I am the light of the world
The following includes Bruce R. McConkie
s commentary as it relates to this chapter of the
Reading the entire selection accounts for 50 pages.
Jesus' Kinsmen Believe Not
A testimony of the divinity of Christ and of the saving power of his gospel is not
bestowed automatically because of family relationship. It comes only by personal obedience to
those eternal laws upon which its receipt is predicted. In nearly all ages there have been prophets
and righteous men whose sons and daughters have forsaken the faith of their fathers and have
chosen to walk after the manner of the world.
Frequent special reference is made to the sons of Joseph and Mary as the "brethren" of
Jesus, though in fact they were his half-brothers. (Matt. 12:46; 13:55; John 2:12; Acts 1:14; 1
Cor. 9:5.) Though they were reared in the same household and came under the benign influence
of Joseph and Mary, though they were aware of the teachings, ministry, and miracles of Jesus
himself, yet these his close relatives had not so far accepted him as the Messiah. However, all of
them, apparently, were converted later (Acts 1:14); one of them, identified by Paul as "James the
Lord's brother" (Gal. 1:19), was to minister in the holy apostleship; and yet another, Judas, who
calls himself, "Jude, the . . . brother of James" (Jude 1), wrote the epistle of Jude.
p.437 - p.438
2. Feast of tabernacles] Three great annual, week-long feasts or "holy convocations"
characterized the religious devotions of ancient Israel: (1) The Passover or Feast of Unleavened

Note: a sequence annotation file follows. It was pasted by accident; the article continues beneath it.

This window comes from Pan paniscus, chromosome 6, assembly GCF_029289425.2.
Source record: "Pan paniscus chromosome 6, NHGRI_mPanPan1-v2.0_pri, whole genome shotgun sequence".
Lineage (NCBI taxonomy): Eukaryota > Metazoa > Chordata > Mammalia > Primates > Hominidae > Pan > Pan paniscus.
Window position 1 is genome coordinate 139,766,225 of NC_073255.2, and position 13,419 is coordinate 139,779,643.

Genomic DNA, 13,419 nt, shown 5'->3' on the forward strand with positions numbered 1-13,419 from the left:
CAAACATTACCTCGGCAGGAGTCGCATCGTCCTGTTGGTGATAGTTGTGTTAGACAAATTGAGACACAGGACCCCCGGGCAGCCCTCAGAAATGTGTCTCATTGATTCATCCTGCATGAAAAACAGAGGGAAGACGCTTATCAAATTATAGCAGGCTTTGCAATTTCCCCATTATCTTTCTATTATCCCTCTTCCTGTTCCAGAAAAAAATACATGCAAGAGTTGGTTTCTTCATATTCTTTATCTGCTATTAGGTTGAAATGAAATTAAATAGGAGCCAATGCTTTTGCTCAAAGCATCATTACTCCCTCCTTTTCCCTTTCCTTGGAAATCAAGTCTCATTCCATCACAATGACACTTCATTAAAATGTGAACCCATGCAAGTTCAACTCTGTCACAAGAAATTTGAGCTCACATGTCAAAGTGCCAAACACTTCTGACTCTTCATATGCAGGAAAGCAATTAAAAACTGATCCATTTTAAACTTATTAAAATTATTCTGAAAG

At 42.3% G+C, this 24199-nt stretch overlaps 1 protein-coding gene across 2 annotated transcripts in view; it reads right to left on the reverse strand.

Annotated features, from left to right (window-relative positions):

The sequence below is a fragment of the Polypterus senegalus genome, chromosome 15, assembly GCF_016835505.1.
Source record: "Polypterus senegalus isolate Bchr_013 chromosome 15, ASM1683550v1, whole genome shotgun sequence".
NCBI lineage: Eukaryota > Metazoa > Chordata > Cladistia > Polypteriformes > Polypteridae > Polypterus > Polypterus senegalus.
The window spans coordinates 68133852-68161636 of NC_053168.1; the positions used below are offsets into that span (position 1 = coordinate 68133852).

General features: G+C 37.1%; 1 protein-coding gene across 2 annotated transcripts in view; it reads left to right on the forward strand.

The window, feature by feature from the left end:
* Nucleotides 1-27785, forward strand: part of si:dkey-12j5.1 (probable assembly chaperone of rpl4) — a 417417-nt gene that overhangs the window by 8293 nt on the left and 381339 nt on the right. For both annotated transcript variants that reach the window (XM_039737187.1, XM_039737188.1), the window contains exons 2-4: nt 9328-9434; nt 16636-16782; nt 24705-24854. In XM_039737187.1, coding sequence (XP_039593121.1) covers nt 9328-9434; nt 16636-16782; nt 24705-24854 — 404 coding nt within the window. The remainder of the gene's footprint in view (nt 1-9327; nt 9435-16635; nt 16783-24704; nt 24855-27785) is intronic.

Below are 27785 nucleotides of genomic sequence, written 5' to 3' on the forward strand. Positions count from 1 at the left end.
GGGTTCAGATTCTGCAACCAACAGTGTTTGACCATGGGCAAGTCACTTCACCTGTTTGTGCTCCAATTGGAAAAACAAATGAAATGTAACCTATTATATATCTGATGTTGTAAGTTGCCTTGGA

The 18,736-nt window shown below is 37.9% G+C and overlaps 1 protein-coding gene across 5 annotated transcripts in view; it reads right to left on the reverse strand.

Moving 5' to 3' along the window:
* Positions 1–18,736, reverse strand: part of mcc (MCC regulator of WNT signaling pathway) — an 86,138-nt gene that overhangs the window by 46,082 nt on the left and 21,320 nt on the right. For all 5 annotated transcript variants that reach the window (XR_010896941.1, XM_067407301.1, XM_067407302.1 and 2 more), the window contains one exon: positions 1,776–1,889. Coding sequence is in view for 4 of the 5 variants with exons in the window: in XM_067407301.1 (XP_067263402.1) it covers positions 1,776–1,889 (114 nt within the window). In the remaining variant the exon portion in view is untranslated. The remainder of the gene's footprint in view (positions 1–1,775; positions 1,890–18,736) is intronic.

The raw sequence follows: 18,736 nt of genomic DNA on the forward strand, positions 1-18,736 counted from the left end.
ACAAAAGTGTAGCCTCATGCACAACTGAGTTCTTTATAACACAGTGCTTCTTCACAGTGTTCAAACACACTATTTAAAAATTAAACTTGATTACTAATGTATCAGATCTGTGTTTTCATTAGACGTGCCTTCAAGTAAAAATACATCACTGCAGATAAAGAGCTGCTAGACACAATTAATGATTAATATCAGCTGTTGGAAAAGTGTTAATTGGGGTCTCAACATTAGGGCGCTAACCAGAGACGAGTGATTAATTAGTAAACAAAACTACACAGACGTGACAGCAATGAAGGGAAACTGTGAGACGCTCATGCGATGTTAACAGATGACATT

Bread, which commemorated Israel's deliverance from Egyptian bondage; (2) Pentecost, also
known as the Feast of Weeks, or of Harvest, or of First Fruits, which commenced fifty days after
the beginning of the Passover and was an agricultural festival; and (3) The Feast of Tabernacles,
or of Booths, or of Ingathering, a feast marking the completion of the harvest of fruit, oil, and
wine. During this last named holy convocation the people lived in booths for eight days in
memory of their wanderings in the wilderness following their Egyptian deliverance. (Ex.
23:14-19; 34:21-26; Lev. 23; Num. 28:16-31; Deut. 16:1-17.)
These feasts -- comparable in purpose to conferences in latter-day Israel -- were
occasions of worship, of offering sacrifices, and of paying one's devotions to the God of Israel.
The entire male population was obligated to assemble at the temple or other appointed
sanctuaries to participate in the solemn and sacred services. Aside from their social and
recreational values, these holy convocations, as periods of rest from temporal pursuits, of
assembling together in a common purpose, and of worshiping in harmony with the revealed
pattern, had the effect of uniting Israel religiously and politically through the ages.